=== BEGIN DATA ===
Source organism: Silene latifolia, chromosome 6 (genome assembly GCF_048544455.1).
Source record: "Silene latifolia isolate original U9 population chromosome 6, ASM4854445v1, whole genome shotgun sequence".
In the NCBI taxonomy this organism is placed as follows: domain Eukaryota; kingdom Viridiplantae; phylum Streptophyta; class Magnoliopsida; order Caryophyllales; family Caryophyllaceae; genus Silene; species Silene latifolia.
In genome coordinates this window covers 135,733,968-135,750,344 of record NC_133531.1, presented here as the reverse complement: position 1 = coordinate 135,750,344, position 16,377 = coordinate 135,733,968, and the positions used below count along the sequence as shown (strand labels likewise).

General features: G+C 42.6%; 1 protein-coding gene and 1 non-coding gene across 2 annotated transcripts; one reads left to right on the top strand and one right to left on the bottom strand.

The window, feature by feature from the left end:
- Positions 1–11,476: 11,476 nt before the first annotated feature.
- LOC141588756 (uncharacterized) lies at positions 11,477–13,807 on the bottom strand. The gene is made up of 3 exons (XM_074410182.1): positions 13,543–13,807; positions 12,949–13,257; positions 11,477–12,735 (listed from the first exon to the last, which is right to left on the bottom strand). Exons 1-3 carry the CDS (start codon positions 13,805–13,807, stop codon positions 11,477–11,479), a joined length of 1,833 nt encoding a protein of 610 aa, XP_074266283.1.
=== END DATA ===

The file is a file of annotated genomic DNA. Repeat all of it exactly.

Source organism: Silene latifolia, chromosome 6 (genome assembly GCF_048544455.1).
Source record: "Silene latifolia isolate original U9 population chromosome 6, ASM4854445v1, whole genome shotgun sequence".
In the NCBI taxonomy this organism is placed as follows: domain Eukaryota; kingdom Viridiplantae; phylum Streptophyta; class Magnoliopsida; order Caryophyllales; family Caryophyllaceae; genus Silene; species Silene latifolia.
In genome coordinates this window covers 135,733,968-135,750,344 of record NC_133531.1, presented here as the reverse complement: position 1 = coordinate 135,750,344, position 16,377 = coordinate 135,733,968, and the positions used below count along the sequence as shown (strand labels likewise).

General features: G+C 42.6%; 1 protein-coding gene and 1 non-coding gene across 2 annotated transcripts; one reads left to right on the top strand and one right to left on the bottom strand.

The window, feature by feature from the left end:
- Positions 1–11,476: 11,476 nt before the first annotated feature.
- LOC141588756 (uncharacterized) lies at positions 11,477–13,807 on the bottom strand. The gene is made up of 3 exons (XM_074410182.1): positions 13,543–13,807; positions 12,949–13,257; positions 11,477–12,735 (listed from the first exon to the last, which is right to left on the bottom strand). Exons 1-3 carry the CDS (start codon positions 13,805–13,807, stop codon positions 11,477–11,479), a joined length of 1,833 nt encoding a protein of 610 aa, XP_074266283.1.